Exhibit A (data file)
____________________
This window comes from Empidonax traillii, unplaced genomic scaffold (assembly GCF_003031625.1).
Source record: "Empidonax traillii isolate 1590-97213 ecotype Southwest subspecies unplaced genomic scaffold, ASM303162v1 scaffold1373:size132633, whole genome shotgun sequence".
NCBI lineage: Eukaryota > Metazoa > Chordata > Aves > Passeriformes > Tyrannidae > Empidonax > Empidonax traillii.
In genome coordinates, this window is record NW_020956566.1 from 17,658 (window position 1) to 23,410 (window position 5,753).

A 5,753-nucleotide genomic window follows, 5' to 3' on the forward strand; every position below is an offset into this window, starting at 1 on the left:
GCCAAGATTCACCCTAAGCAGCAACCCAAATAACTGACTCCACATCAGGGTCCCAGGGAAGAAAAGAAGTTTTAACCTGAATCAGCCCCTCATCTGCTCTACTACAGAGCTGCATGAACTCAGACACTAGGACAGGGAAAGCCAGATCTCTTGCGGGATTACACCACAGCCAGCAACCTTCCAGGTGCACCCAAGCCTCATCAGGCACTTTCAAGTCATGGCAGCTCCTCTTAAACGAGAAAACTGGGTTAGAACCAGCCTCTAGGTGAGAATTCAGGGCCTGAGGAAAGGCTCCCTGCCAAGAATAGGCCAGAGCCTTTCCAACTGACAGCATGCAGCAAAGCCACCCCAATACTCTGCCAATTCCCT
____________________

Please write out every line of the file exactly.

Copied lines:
This window comes from Empidonax traillii, unplaced genomic scaffold (assembly GCF_003031625.1).
Source record: "Empidonax traillii isolate 1590-97213 ecotype Southwest subspecies unplaced genomic scaffold, ASM303162v1 scaffold1373:size132633, whole genome shotgun sequence".
NCBI lineage: Eukaryota > Metazoa > Chordata > Aves > Passeriformes > Tyrannidae > Empidonax > Empidonax traillii.
In genome coordinates, this window is record NW_020956566.1 from 17,658 (window position 1) to 23,410 (window position 5,753).

A 5,753-nucleotide genomic window follows, 5' to 3' on the forward strand; every position below is an offset into this window, starting at 1 on the left:
GCCAAGATTCACCCTAAGCAGCAACCCAAATAACTGACTCCACATCAGGGTCCCAGGGAAGAAAAGAAGTTTTAACCTGAATCAGCCCCTCATCTGCTCTACTACAGAGCTGCATGAACTCAGACACTAGGACAGGGAAAGCCAGATCTCTTGCGGGATTACACCACAGCCAGCAACCTTCCAGGTGCACCCAAGCCTCATCAGGCACTTTCAAGTCATGGCAGCTCCTCTTAAACGAGAAAACTGGGTTAGAACCAGCCTCTAGGTGAGAATTCAGGGCCTGAGGAAAGGCTCCCTGCCAAGAATAGGCCAGAGCCTTTCCAACTGACAGCATGCAGCAAAGCCACCCCAATACTCTGCCAATTCCCT